|Photos||Video & Audio||Blogs||Statistics||Archive||Shop||Mobile|
December 14, 2012
To pretend the upcoming series between South Africa and New Zealand is only about cricket would be to remember Hansie Cronje without the match-fixing. Some are able to leave the pleasant parts untainted with the nasty stain of the unmentionables but for most it's unavoidable. At least Brendon McCullum, the New Zealand captain, is part of the latter camp.
An already challenging tour became much more difficult for New Zealand when Ross Taylor withdrew from the squad. It exposed an embarrassing miscommunication in the administration and although apologies have been issued since, it has still left New Zealand more vulnerable than they would otherwise have been.
"There's obviously been some distractions gone on back home but we know there is a monumental task in front of us. To take it on without some of our better players is disappointing but that's what we've got to do," McCullum said. "A New Zealand team with Ross Taylor involved is a lot stronger."
McCullum is hopeful Taylor will make a return and indications are that he will (though no one knows when) but that is not all the stand-in captain has to think about. Issues aside, New Zealand are also without Daniel Vettori who has not recovered from injury, leaving them without two of their mainstays.
That has left McCullum with the dual role of uniting a fractured unit and overseeing the integration of new players. With a brave face, he accepted both tasks. "We've got a number of big losses throughout our team at the moment but it is one thing to long for those guys to be present but it's another to get on with dealing with the resources you've got.
"We're going to find out a lot about the new guys in the next little while and they are going to be exposed to some pretty extreme circumstances so for the development of the squad and for those guys, it's a really exciting time. From a leadership point of view, we've got to find a way to use the resources we do have, rather than focus on what we don't have."
McCullum has five uncapped players in his Twenty20 squad to work with, including two left-arm bowlers who are likely to get their first taste of international cricket. Corey Anderson and Mitchell McClenaghan are the two being talked about by the coach Mike Hesson as ones to watch.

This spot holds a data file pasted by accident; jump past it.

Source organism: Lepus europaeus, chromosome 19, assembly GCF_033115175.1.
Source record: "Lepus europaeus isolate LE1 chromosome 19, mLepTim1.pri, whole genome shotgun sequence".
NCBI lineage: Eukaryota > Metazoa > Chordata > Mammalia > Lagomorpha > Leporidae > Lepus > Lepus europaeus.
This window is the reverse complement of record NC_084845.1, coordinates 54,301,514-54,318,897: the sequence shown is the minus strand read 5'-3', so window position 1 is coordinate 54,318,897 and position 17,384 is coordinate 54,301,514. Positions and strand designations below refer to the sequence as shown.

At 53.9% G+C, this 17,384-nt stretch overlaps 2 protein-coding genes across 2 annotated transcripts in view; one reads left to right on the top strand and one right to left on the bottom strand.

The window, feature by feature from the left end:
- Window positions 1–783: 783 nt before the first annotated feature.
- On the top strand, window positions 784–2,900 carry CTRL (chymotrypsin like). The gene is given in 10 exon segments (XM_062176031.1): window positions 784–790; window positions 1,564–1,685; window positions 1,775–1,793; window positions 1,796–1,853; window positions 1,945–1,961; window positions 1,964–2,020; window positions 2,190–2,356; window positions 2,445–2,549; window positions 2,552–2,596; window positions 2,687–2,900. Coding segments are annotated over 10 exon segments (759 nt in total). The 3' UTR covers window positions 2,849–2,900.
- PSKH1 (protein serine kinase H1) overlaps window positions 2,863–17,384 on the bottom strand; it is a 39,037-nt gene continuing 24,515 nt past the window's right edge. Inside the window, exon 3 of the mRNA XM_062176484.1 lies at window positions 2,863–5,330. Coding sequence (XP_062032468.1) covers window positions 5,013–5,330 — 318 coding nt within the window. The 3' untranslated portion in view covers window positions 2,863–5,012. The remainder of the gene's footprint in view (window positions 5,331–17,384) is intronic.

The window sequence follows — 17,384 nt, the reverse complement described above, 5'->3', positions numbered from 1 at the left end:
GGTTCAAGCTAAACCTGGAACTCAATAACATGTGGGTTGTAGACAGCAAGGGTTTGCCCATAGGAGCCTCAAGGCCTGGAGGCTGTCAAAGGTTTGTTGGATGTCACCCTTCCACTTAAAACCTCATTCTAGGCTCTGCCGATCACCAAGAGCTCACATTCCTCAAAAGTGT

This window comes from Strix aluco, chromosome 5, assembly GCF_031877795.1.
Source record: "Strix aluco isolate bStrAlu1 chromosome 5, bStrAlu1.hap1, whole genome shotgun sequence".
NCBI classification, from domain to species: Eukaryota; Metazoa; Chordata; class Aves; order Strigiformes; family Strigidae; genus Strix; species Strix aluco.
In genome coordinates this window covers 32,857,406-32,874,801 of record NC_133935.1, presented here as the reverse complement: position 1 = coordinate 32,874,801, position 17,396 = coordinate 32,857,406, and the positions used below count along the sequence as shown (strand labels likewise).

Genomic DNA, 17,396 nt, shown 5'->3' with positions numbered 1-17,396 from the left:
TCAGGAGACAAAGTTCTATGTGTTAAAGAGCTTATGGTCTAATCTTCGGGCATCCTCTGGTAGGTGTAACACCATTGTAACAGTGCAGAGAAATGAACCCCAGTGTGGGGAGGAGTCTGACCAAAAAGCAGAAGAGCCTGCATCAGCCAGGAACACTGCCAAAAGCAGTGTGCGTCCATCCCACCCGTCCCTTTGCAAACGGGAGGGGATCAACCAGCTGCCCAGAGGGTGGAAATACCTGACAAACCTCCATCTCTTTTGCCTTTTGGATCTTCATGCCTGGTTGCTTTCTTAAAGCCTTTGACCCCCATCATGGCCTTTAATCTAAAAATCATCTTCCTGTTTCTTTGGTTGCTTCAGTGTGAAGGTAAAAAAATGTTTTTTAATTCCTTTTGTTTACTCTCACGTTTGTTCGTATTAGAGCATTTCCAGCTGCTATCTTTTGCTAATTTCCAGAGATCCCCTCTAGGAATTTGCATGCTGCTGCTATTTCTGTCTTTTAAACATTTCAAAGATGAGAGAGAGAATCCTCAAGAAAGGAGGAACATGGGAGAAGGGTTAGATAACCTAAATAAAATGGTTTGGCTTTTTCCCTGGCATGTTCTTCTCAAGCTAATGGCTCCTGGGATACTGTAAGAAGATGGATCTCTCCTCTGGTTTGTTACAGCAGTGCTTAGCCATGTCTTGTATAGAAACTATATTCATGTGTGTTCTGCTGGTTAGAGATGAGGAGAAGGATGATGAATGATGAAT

"We've got some guys with a bit of pace. They haven't got the records of the Dale Steyns or Morne Morkels but they've got some really good skills and hopefully we will see those skills unfold," McCullum said. The other three rookies are all-rounders Colin Munro and Jimmy Neesham, and wicketkeeper Derek de Boorder.
New Zealand's relative inexperience is matched by a similar pushing through of younger players in South Africa's plan. The hosts named four uncapped players in their T20 squad and have a new captain in Faf du Plessis. While New Zealand are still wary of South Africa, they also see opportunity.
"We know South Africa are going to be uncompromising, very fit, strong and disciplined. We know they are an extremely well-skilled team," McCullum said. "South Africa have got a form advantage over us but we're excited about the opportunity to play them. If we put them under pressure and get some of their inexperienced guys to have to deal with that pressure then maybe we will able to learn a bit about ourselves and hopefully come out on top."
Realistically, New Zealand are not expected to do anything more than put up a solid fight over their month in South Africa. It's the concern they will not be able to do even that which they want to quell and McCullum gave an assurance that despite the recent internal strife, New Zealand still have an eye on the game.
"We are a very proud, passionate sporting nation. Cricket is the No.2 sport in the country, it's our summer game and we have always had a lot of support and we hope to continue to do so. We want to make sure we raise our standing in world cricket."
Rather than continue to be a team that scraps to get something out of an impossible-looking situation, New Zealand want to become more consistent. "Historically we've performed a lot better when we've gone in as underdogs," McCullum said. "We want to try and continually improve our performance, not just perform at our best when we are in those situations but when we are expected to win games too."
One of those times is not now. If New Zealand shock South Africa it will be seen as possibly their biggest counterpunch yet. But McCullum is hopeful it could also become the start of a happier, stronger period for the team.
Firdose Moonda is ESPNcricinfo's South Africa correspondentFeeds: Firdose Moonda
© ESPN Sports Media Ltd.
|Comments have now been closed for this article
The serene team culture cultivated by Misbah and his men shouldn't be allowed to be disrupted by a player with a tainted past
Former Sri Lanka batsman Asanka Gurusinha talks about playing and coaching in Australia, and tactics during the 1996 World Cup
Mahela Jayawardene reflects on his Test career, and the need to bridge the gap between international and club cricket in Sri Lanka
Also, scoring a hundred and opening the bowling, the youngest Australian player, and scoreless in three Tests
In 2011, MS Dhoni helped end a 28-year wait for India and gifted Sachin Tendulkar something he had craved throughout his career - to be called a World Cup champion
An early start to the international season, coupled with costly tickets, have kept the Australian public away from the cricket
Never mind cricket's absence from free-to-air TV - changes in social attitudes, the demands of work, and an individualistic age are all contributing to a decline in participation
Pakistan have notched up some fine wins under Misbah-ul-Haq's leadership, but they haven't yet achieved consistent results outside the UAE